Fortunately, Ethiopian visas are issued to Americans on arrival for the sum of 50 dollars USD. Unfortunately, these visas are single-entry so I’ll have to get two before my time in Africa is up. I lament the space lost in my passport, but seeing as I’ll spend most of the next year trapped on a tropical island I don’t imagine I’ll need more than a few blank pages for the coming months. If anything, I am more worried about spending the cash and would rather pay with card or local currency. Neither option is feasible due to poor exchange rates, and so I buy the visa and get out.
I am able to talk a cab driver down from 500 (roughly 17 USD) to 300 Birr (10 USD) for the ride to my hostel, though I learn even that is far above market price for the 10-minute ride. It is a Tuesday night, and as the city grows dark and cold I become increasingly sick and achy. I take my second malaria dose for the day, and grab a drink at the bar before setting up my bookings for the following days. I want to visit Hargeisa, Somaliland while I am here, so I book a morning flight for the day after. I also call friends and family, notifying them of my overnight continental drift. Plus, I figure I should tell them where I am now, so that they don’t grow worried in a couple of days when I don’t tell them my location during my Somali trip. I find it is better to tell parents of a trip to places like Somalia or Iraq only after you’ve left. Tell me I’m irresponsible, but you can bet I’d be talked out of such great experiences if I gave my parents the option. I also keep my illness to myself. This way everyone is happy.
I awake feeling like a cocooned butterfly under a stack of sheets and fleece blankets an inch thick. If I had a cold, it is cured. If I had malaria, the pills wiped it out. Addis is malaria-free, so I don’t have to worry about my twice-daily doses. I still take my morning capsule, just in case, before exploring the city.
I step out of the hostel and try to make it to the main road. A Polish man, whom I shared a room with the night before, is standing on a corner, looking at a paper map and getting called at by Ababan passersby. I have a map downloaded, so I cross the street to give him some assistance. We chat, and I learn his is doing a similar trip to me, bopping around the Horn over the course of a couple weeks. He needs to get to a travel agency, and when I plot it I realize it is on my way. I happily agree to take the man, named Adam, under my wing.
We find no buses going our way, and cabs aren’t pulling over. Now, it is both of us who feel lost, and a cafe owner tells us to sit down and have a cup of coffee while she calls her cab driver-friend. We sip our 30-cent cups, which are garnished with bitter herbs that she tells us to put inside the coffee. It changes the flavor, but as a coffee neophyte I can’t tell you if it makes the cup better or worse.
Adam tells me he works for T-Mobile, and while I praise his company (who never responded to my request for sponsorship, btw) he has nothing but negative things to say. In fact, he doesn’t even use T-Mobile as his provider, and I tell him about all of the places that I’ve visited and been covered by the Simple Global plan (which I swear I am not being paid to promote, as much as I wish I was). We chat about his hometown of Warsaw, which I visited and enjoyed, and about the logistics of traveling this region. I offer what little expertise I’ve gathered. He does the same.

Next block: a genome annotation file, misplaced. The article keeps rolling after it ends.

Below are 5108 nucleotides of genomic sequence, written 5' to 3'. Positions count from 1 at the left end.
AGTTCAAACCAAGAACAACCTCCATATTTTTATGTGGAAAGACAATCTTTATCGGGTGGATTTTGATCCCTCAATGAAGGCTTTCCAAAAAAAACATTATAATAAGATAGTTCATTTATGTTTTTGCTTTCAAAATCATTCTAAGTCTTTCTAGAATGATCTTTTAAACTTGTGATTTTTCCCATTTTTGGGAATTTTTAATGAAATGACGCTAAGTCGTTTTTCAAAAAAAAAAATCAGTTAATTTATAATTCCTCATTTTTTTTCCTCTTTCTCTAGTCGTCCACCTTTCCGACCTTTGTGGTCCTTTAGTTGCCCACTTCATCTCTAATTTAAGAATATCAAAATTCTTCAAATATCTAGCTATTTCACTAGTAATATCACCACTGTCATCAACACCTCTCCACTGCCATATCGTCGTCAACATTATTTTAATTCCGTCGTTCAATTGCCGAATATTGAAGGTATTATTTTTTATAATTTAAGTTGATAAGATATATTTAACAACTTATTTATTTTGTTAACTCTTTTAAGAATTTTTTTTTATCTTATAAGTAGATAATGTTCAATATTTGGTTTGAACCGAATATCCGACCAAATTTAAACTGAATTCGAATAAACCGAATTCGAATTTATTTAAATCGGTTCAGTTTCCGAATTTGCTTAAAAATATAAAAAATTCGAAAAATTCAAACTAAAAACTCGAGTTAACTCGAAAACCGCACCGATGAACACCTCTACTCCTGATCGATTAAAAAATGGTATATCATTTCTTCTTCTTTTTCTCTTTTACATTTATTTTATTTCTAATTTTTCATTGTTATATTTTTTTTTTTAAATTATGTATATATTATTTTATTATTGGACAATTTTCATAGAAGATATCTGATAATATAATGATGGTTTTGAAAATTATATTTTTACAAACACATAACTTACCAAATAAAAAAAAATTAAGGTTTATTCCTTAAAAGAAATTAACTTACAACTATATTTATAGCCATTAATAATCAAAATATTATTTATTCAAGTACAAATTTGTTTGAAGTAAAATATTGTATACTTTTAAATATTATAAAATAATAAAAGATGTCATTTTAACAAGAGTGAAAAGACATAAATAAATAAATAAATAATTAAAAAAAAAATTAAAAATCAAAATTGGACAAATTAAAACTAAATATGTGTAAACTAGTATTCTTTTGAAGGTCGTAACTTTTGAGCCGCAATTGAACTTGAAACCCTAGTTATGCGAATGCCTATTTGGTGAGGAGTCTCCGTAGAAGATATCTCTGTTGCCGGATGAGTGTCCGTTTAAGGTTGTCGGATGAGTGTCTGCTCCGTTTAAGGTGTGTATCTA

After fifteen minutes, the cafe owner’s friend, a beautiful, kind-looking woman named Jeri pulls over in her silver-blue sedan and smiles at us to get in. I give her the rundown of where Adam is going, and where I am going, and we plan to drop him off first. I tell him that I’ll be going out to dinner later, and if he wants to join he is welcome. He nods before exiting the car.
As we chat on the drive to Trinity Church, Jeri seems willing to give me a whole tour of Addis, then drop me off back at the hostel. When I ask ‘how much?,’ a necessity in Ethiopian taxi acquisition, she says “whatever you want.” This is unnerving, but her kindness convinces me that she actually doesn’t have a rate in mind, and would take anything reasonable. If this is a business tactic, it works. Rather than pay a flat fare for a series of rides through town, her tour skills add value to the experience, and I enjoy myself way more than if she had just driven me places. At each church, where a hefty admittance fee for tourists is charged, Jeri drives by slowly, sometimes taking my phone to snap pictures of the religious sites before peeling off back into the confusion of Ethiopian Capital traffic. We smile and nod at the church guards.
“If he see us... he will kill us,” she assures me.
At night I meet up with Adam once more, and we walk to "2000 Habesha," a cultural restaurant that promises an Ethiopian buffet dinner and a show. For 27 dollars, no restaurant could provide more. Every five minutes, a new act takes the stage and sings and/ or dances, and the beauty, movement, harmony and color don’t even begin to compare to the overwhelming flavors of the buffet. Adam only finds one lamb dish he likes; I struggle to find one dish that I couldn’t eat for breakfast, lunch, and dinner. When one travels to Ethiopia, one may feel they are in some long-lost Indian city. Ethiopians, with their slim, statuesque figures, dark skin, and dramatically shaped faces, may appear Indian to those unaware. And, even for speakers of other Semitic languages Amharic may sound unplaceable and foreign.
I can’t wait to come back.
Victor Bernabei is just another millenial travel blogger. But here's the twist: He isn't a millenial! His goal is to see as many countries as he can, and spread the message that the world is not as scary as the news wants you to believe, and that there is beauty in all people, places and things.